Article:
The tables have turned. Empowered by technology and each other, today’s consumers have declared, “It’s not you, it’s me.”
Consumers always had agency, but never power. Now they have both. But many companies have not fully realized the extent of this shift.
This power inversion is perhaps the greatest change to our consumer economy in centuries. Companies that do not understand this shift and refocus their investment, resources, and energies to maximize their customer relationships will struggle in the new world.
Consumers now have almost unlimited access to information and products, which makes loyalty hard to earn and easy to lose. They can easily find a different product they prefer or a similar product at a price they prefer at a different brand or retailer – or even from the brand manufacturer directly. More importantly, social platforms have given consumers megaphones, enabling them to discover new products, read and write peer reviews, identify with communities of shared interests, and buy only what aligns with their personal brand. They make choices about what they want to buy based on information from sources that transcend, and upend, traditional company marketing efforts.
It’s up to the companies to meet the Me-centric consumers where they are, not the other way around. But this offers up an opportunity to build a lasting relationship with your consumers.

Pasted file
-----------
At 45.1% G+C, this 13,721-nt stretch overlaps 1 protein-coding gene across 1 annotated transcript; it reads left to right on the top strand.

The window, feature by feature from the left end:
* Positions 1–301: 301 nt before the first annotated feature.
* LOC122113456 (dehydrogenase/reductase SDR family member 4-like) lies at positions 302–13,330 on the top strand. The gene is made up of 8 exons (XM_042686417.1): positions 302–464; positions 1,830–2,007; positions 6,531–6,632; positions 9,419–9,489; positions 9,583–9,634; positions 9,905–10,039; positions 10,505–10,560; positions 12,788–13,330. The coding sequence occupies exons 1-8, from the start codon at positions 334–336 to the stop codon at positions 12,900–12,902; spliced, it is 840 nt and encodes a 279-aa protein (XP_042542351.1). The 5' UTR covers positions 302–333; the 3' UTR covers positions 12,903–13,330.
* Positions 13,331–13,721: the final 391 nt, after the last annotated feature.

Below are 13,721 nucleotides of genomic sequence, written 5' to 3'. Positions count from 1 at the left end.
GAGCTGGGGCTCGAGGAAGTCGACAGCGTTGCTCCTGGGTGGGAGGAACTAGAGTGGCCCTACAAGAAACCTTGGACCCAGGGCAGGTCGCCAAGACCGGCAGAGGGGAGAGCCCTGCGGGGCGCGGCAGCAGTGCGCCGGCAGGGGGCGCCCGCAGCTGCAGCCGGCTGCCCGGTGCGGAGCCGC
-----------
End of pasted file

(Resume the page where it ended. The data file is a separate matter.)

Once businesses understand Metail, they will rethink every single aspect of their strategy through this new lens. Businesses can never again think of consumers or their tastes and needs in terms of static demographic groups. Instead, they need to focus their resources on establishing an intimate and personal understanding of their brand’s unique assortment of consumers and building new relationships with them. You need to ask not only, “Would a customer like this?” but “Would our customer like this?”
The Metail Economy
In this book, Joel Bines, managing director and co-head of the AlixPartners retail practice, illustrates the radical power shift that has occurred between businesses and their customers. Success now requires developing a whole new kind of relationship with your customers, and Bines shows how to accomplish this through implementing one of more of the Metail models he calls the “6 C’s”: Cost; Convenience; Category Expertise; Customization; Curation; and Community.